The GPL Isn't Fully Free
There are a set of popular licenses collectively known as copyleft licenses. The most popular one is the GNU General Public License (the GPL), which was created by the Free Software Foundation (FSF). Unfortunately, these licenses are not completely free because they restrict what users can do with the software.
Our goal is not to discourage GPL developers. We know many of them work out of a sincere conviction that they are helping the free software community. However, we encourage these developers to consider using a more free license. The GPL license hampers our effort towards greater user freedom.
GPL Restricts User Ownership
In a free society, users should have the economic freedom to own property. To create a truly free society, users should have:
- The freedom to build and advertise their business
- The freedom to profit from improvements they add to a free ecosystem
Owning property means you have the ability to control who can use it. If you are forced to share something, it's not really your property anymore. If you were forced to share your house with strangers you don't want to live with, life would not feel very free. Giving users the right to own property is essential in a truly free society.
The GPL, however, takes away the user's ownership rights. This is because the GPL takes away your exclusive rights to works you create:
- If GPL source code is required to compile software, the user loses ownership of the entire program.
- If a program statically links to a GPL library, the user loses ownership of the entire program.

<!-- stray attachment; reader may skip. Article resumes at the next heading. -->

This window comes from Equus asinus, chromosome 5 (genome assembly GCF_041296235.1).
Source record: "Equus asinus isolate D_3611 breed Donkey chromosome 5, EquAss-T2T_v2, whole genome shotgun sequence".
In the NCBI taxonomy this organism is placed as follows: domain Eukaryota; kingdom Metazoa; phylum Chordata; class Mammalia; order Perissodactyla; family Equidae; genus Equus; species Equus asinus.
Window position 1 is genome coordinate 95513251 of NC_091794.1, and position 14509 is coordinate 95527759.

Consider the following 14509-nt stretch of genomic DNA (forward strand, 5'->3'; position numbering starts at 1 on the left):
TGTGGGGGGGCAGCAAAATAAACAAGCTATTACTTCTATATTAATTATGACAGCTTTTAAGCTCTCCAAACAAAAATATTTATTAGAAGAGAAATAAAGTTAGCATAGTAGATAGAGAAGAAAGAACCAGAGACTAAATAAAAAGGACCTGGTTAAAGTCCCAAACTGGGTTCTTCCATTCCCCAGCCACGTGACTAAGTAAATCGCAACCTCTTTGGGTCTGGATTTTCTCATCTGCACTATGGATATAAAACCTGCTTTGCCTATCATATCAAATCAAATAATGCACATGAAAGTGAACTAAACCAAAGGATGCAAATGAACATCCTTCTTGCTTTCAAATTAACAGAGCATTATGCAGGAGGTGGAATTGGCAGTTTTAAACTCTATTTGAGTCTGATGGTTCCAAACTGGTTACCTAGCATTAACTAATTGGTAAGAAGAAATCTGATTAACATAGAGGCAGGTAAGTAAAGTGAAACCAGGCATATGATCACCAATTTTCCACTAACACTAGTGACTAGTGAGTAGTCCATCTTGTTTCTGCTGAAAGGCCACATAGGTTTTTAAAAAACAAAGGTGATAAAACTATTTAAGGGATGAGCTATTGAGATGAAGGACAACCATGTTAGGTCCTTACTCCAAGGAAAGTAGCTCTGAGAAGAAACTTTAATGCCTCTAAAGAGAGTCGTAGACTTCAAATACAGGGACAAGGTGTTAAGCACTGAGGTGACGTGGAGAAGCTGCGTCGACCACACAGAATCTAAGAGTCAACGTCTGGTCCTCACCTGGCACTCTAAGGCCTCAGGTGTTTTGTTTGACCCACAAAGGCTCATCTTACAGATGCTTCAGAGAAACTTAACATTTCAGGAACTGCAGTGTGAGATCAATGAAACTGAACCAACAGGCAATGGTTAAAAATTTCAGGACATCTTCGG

- If there are any patents associated with software under the GPL, the user must forfeit ownership of his patents.
If the user refuses to give up ownership of his modified work, a lawyer can sue him in a court of law! This is the unhappy condition of GPL users.
We would, of course, be happy for the user to share his work with our network under a free license. In fact, it is necessary that many users share, because without enough users contributing free software, we would not have a free network at all. But this decision should be left for the user to make, not for a license to dictate. The user should have the freedom to make his own decisions with his own property.
Just as every man has the right to eat the bread his own hand earns, every user has the right to own the software he has written. If a user spends his labor and money to create a new work, he should be entitled to use it, share it, or sell it however he pleases.
GPL Discourages 3rd Party Developers
With the GPL, you are forced to surrender ownership rights over your source code. As a result, it becomes practically impossible to sell software for a living. The FSF claims you can sell free software, but in practice, the price of the vast majority of GPL software is zero.
Very few developers can afford to work full-time on a project by surviving on donations. Many users are forced to treat GPL software as a hobby -- something done for fun, but unsuitable to earn a living. So instead of building up a healthy ecosystem around free protocols and free software, the GPL has forced these developers to instead build apps for non-free protocols and non-free software.